Journalist Spotlight

Jason Szep on Reuters investigative series on Tasers

Jason Szep on Reuters investigative series on Tasers

In a five-part investigation called Shock Tactics, Reuters gave an inside look at the Taser, the weapon that has transformed American policing. The investigation revealed that more than 1,000 people in the U.S. have died after police stunned them with Tasers; how the public pays much of the liability bill; the overstated claims about the company’s scientific studies and more. In a Reuters Best: Journalist Spotlight, U.S. National Affairs Editor Jason Szep offers a look at the reporting behind the series.

Q: How did the team get started on this story?

A: In 2015, during the summer of protests in Ferguson, Baltimore and other cities, we started looking at Tasers and how police use them. After talking to a number of people, we faced two fundamental questions: are Tasers saving lives or are the weapons used mostly on people who pose no lethal threat?

As we examined death after death, and lawsuit after lawsuit, digging through thousands of pages of court filings and talking to families of those killed and the police officers who used them, it became clear that Tasers often were not taking the place of guns. Police were often using them as a quick way to get someone – usually unarmed and often in a mental health crisis – to comply with their commands. Cities were often the only ones left standing in court when things went wrong. Over the next year and a half, we explored this issue further and a few factors gnawed at us. One is that 90 percent of the 1,005 fatalities we documented involved people who were unarmed. Another is that Taser says the weapon has never led to a cardiac death and that only 24 people have ever died in a confrontation involving a Taser – all from secondary injuries such as falls or fires. There were lots of factors in every death we documented. They usually involved other types of force, like baton strikes and choke holds. We wanted to explore, however, whether more people were dying as a result of these weapons than the company is acknowledging.

Q: What types of reporting/sourcing have we used in reporting these stories?

A: There were a few different aspects to the reporting. One was building up a unique and comprehensive data set on every death involving tasers and every wrongful death lawsuit involving the weapon, and then analyzing the allegations and the circumstances around each death. This involved a significant amount of data work. For instance, the team examined thousands of lawsuits and court records in legal databases such as Westlaw, Lexis and Pacer to search for Taser-related wrongful death suits, a time-consuming and painstaking process. We also reviewed hundreds of media accounts of deaths dating back to the 1990s, trying to determine if there was an associated lawsuit buried in a state or federal court. We examined other databases of deaths involving Tasers, often filing public records requests to confirm the details. We requested more than a thousand autopsies. And for every lawsuit, autopsy, media account, court record or police report on a death involving Tasers, we analyzed the circumstances. Was the person armed? Were there allegations that they were mentally ill or under the influence of drugs or alcohol? Where on their body did they get stunned? How many times? Was there other force involved? These were just a few of the questions we asked for each death. This created a rich set of data that had to be double and triple checked - also a very time-consuming process.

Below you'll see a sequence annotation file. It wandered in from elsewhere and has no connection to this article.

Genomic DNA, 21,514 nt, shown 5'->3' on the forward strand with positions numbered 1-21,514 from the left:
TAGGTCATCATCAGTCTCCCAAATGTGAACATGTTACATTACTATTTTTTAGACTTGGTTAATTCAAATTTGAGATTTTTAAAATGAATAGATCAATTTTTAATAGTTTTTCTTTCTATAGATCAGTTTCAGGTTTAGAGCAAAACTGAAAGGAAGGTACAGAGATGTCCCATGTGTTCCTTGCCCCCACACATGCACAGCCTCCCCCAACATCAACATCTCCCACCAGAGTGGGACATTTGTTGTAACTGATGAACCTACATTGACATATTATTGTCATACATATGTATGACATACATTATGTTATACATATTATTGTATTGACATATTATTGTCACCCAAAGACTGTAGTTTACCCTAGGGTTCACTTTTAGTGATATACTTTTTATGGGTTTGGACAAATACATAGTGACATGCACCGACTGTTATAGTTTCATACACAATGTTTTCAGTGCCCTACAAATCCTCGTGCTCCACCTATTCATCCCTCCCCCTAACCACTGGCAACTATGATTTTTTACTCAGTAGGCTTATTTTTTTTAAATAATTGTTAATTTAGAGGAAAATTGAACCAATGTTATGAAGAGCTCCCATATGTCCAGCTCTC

But the data was just one part of the reporting. We also conducted hundreds of interviews with lawyers, family members of people who died in incidents involving Tasers, law enforcement officials, scientists and others to build compelling narratives. In total, the team filed hundreds of public records requests around the country and conducted other open-source research to build on the information in the database.

Q: What was the hardest part about the reporting?

A: One challenge was building up our data and making sure we presented all sides to often complex and nuanced issues. It was also often difficult to anticipate what we wanted to get from our data so we would collect the right info from the start. Having to go back and collect more data on cases we already examined was one of the more challenging aspects to the project. And figuring out what we’ll need from the data set before you create it is a huge challenge.

Q: What makes you passionate about journalism?

A: At its best, journalism keeps the world honest, performing a critical public service by illuminating life-saving truths and holding the powerful to account. Personally, I like finding stories no one has told. I believe there are extraordinary untold stories are just about everywhere we look. It often takes determined scratching and probing to find them, but they are there.

Q: What is your job/beat and what do you find most fulfilling about it?

A: I’m National Affairs Editor and run a team of reporters focused largely around short and long-term enterprise stories. When we do find a good story, and the interviews are conducted, I often feel a strong need to do justice to the people who confided in us or trusted us with their story. Doing that successfully can be very fulfilling.


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